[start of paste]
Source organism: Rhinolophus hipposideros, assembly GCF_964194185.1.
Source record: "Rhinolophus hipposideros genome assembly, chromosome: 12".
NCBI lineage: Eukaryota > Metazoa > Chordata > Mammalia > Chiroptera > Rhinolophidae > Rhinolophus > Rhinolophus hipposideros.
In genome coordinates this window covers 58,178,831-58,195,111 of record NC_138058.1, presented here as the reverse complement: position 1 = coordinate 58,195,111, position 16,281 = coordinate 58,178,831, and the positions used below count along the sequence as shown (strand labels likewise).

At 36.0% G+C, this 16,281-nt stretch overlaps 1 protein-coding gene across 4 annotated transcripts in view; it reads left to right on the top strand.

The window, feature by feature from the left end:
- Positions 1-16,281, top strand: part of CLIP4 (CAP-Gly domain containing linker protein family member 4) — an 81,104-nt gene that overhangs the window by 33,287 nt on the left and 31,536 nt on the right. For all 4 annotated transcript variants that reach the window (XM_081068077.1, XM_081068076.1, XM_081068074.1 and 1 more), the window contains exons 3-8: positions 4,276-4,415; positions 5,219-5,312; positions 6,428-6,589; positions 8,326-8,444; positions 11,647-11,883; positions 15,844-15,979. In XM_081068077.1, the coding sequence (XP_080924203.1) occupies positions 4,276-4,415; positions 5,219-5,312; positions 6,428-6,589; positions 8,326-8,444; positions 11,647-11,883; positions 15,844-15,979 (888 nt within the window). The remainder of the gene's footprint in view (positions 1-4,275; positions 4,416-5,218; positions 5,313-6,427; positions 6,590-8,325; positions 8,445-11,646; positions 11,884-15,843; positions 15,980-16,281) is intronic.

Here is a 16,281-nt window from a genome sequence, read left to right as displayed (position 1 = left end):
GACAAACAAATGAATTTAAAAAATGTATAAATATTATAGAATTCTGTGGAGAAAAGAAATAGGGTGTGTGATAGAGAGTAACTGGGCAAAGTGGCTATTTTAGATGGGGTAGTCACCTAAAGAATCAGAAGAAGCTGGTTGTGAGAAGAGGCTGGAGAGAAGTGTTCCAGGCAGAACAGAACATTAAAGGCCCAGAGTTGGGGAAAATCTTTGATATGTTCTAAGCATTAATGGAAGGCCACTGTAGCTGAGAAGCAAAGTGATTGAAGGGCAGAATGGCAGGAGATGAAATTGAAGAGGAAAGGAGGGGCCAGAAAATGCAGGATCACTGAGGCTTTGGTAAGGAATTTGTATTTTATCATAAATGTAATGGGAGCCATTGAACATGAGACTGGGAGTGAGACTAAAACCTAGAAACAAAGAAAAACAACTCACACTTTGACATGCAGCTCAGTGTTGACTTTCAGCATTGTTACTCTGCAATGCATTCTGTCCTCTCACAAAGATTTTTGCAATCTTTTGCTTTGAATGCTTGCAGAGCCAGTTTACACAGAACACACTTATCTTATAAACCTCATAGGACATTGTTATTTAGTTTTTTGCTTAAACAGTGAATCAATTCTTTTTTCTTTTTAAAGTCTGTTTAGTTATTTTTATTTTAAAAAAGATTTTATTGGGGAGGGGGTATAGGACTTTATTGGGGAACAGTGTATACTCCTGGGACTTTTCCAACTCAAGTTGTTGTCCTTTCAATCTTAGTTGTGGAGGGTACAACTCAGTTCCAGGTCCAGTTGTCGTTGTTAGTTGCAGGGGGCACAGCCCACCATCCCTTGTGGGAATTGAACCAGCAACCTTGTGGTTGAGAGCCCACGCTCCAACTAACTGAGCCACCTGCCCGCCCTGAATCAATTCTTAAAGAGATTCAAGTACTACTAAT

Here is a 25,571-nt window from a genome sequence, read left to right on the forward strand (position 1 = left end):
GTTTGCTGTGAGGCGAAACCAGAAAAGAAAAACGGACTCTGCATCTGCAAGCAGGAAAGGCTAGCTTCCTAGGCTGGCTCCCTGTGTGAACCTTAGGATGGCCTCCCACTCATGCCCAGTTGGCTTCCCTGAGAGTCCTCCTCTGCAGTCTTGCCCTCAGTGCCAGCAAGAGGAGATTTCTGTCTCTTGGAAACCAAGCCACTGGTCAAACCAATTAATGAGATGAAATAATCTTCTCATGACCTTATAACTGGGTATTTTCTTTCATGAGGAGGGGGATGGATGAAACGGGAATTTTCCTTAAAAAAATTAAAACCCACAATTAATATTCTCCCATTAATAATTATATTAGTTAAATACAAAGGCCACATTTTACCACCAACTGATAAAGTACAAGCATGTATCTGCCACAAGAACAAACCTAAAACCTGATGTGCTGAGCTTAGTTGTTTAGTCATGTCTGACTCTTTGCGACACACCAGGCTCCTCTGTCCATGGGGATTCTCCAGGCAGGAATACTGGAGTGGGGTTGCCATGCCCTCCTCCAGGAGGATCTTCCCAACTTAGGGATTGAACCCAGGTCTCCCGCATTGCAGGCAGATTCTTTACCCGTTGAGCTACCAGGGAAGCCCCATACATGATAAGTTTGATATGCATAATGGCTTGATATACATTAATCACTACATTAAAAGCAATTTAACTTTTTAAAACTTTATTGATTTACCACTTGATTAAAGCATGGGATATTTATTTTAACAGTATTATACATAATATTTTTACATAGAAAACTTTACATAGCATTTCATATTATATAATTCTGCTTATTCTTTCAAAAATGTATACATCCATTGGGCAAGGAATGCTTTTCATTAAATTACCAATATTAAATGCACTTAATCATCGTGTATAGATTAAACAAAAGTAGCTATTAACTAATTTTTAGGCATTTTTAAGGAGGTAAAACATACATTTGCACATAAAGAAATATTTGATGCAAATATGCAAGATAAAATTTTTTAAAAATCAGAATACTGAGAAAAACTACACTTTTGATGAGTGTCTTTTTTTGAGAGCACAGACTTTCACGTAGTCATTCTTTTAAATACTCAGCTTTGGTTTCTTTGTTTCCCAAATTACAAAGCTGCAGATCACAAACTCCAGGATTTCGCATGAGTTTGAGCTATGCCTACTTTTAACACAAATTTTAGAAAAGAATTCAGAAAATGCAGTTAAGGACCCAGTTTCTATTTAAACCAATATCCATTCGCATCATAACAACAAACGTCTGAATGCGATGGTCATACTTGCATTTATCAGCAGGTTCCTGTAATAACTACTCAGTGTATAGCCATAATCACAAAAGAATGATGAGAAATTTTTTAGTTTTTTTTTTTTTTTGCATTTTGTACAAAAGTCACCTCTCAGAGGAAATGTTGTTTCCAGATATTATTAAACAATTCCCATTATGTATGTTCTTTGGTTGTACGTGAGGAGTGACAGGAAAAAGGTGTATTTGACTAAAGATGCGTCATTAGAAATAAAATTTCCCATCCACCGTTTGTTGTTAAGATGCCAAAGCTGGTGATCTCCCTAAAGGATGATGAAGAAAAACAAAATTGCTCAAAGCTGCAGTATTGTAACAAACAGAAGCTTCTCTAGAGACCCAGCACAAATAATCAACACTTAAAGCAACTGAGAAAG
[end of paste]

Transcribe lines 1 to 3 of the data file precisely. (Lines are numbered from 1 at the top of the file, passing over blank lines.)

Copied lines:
Source organism: Rhinolophus hipposideros, assembly GCF_964194185.1.
Source record: "Rhinolophus hipposideros genome assembly, chromosome: 12".
NCBI lineage: Eukaryota > Metazoa > Chordata > Mammalia > Chiroptera > Rhinolophidae > Rhinolophus > Rhinolophus hipposideros.